Politics of Ratings
Injecting doses of fear among the investors is uncalled for
WHAT'S UP BY SAJAD BAZAZ
Are Indian banks going to face crisis? This is the question in which I summed up the central idea of various emails which I received after global credit rating agency Moody’s Investors Service announced revision of its outlook for India’s banking system to negative from stable. However, there were others who had expressed their confusion over the ratings and for them, the media headlines provoked them to know about this business of ratings and its impact.
Moody’s has attributed its future outlook of the Indian banking system to the concern that “India’s economic momentum is slowing because of high inflation, monetary tightening, and rapidly rising interest rates.” Based on these factors, they say that an increasingly challenging operating environment will adversely affect asset quality, capitalisation and profitability of the Indian banks over the next 12-18 months.
However, the Moody’s downgraded rating took a beating from its counterpart when another leading rating agency Standard & Poor’s (S&P) differed with the downgrade accorded by Moody’s. S&P has upgraded risk profile of the Indian banking sector saying its domestic regulations are in line with international standards and the regulator (Reserve Bank of India) has a moderately successful track record. Thus sidelining all apprehensions vomited by the Moody’s.
Notably, Moody’s and Standard & Poor’s are two of the three largest credit rating agencies in the world. Before discussing the politics of these credit rating agencies, let me address to the confusion of some readers who want to know the business of credit rating. Credit rating is process of an assessment of the credit worthiness of individuals, corporations and government. It is based upon the history of borrowing and repayment, as well as the availability of assets and extent of liabilities. It is an evaluation made by a credit rating agency of the debt issuers simply to gauge the chances of default. These rates are determined by credit ratings agencies which accord credit rating after evaluating of qualitative and quantitative information for a company or government; including non-public information obtained by the its analysts.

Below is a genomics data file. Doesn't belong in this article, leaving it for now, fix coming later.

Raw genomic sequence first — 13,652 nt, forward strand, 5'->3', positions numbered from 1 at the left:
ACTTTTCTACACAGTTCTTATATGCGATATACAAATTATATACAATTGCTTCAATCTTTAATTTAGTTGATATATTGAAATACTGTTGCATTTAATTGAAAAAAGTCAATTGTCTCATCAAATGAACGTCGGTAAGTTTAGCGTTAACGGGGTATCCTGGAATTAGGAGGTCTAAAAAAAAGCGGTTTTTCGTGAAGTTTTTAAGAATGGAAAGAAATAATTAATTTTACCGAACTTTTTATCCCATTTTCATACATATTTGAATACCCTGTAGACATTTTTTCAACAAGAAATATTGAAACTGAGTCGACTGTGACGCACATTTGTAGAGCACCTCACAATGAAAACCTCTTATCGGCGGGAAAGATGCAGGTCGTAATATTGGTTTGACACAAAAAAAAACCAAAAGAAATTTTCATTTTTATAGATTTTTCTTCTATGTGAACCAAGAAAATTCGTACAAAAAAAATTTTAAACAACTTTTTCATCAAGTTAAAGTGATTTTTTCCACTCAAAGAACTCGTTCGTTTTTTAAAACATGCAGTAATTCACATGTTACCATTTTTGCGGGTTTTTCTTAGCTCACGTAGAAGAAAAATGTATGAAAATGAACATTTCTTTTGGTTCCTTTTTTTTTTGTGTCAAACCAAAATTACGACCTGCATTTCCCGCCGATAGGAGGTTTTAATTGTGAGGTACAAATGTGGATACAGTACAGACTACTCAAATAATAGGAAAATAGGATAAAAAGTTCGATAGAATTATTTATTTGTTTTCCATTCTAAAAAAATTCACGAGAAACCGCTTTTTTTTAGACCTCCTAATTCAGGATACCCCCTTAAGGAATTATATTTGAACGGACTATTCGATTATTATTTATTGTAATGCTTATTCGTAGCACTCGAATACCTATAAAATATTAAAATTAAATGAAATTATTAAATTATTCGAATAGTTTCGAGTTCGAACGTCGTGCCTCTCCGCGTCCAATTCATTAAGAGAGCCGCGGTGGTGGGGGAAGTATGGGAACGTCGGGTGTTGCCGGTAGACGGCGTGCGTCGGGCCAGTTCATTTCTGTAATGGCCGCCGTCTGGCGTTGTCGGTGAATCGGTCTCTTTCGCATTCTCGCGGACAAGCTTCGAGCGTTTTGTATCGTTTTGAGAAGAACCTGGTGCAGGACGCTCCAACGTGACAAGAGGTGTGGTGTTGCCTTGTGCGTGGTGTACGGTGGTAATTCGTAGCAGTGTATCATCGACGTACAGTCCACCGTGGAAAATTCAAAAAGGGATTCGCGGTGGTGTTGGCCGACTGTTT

Now coming back to the war of rating between Moody’s and S&P over stability of Indian banking system, it gives an indication that the rating analysis by these agencies is not foolproof. The situation forces us to believe that the systems and procedures prevalent in the agencies are so flexible that they can be moulded as per the requirement of the entity. There is every possibility that this flexibility in methodology of analyzing the credit reputation of the companies and governments can be used as a harassing tool and extract profits rather than earning them by the rating agencies. What we have seen that these agencies use different vehicles of media to propagate downgraded or poor rating of an entity among the masses and create a situation where panic looms large. Later, the same agency corrects its opinion and contradicts its own ratings. Why they do this? I think this needs no elaboration, as we all know it’s profit extraction, not profit earning tactics adopted by these agencies.
We find that these agencies, particularly Moody’s and S&P, have been injecting unnecessary doses of fear among the investors across the globe. The level of fear is let lose in such a way that even a common man who is least aware of this complex financial gimmickry gets alerted. He is forced to believe that something like atom bomb is on the verge of exploding through these credit ratings. I have come across the reports where these agencies had even threatened to destablise the credibility of US in the past when they gave indications of lowering the bond rating of the US on some pretext.
If on one hand the ratings of the agencies have created furor across the globe, on the other the reputations of these agencies has come under sharp criticism. Today top financial and banking experts call it an absurdity to think that these two agencies have even a bit of credibility left ever since they refused to downgrade the AAA rating of junk subprime mortgages. For these agencies, the financial crisis is an opportunity to earn huge profits. In other words, we can say that they make profits out of others’ crisis.
Now coming to our banking system. I think the recessionary period of 2008 destablised the global economy, but it was our banking system which was least impacted. The regulatory mechanism of our system was vetted strongest among the strong when it braved the economic crisis peacefully. So the Moody’s credit rating is just to create headlines and won’t affect the peaceful growth of the banking industry.
The views are of the author &
not the institution he works for.
Lastupdate on : Fri, 11 Nov 2011 21:30:00 Makkah time
Lastupdate on : Fri, 11 Nov 2011 18:30:00 GMT
Lastupdate on : Sat, 12 Nov 2011 00:00:00 IST
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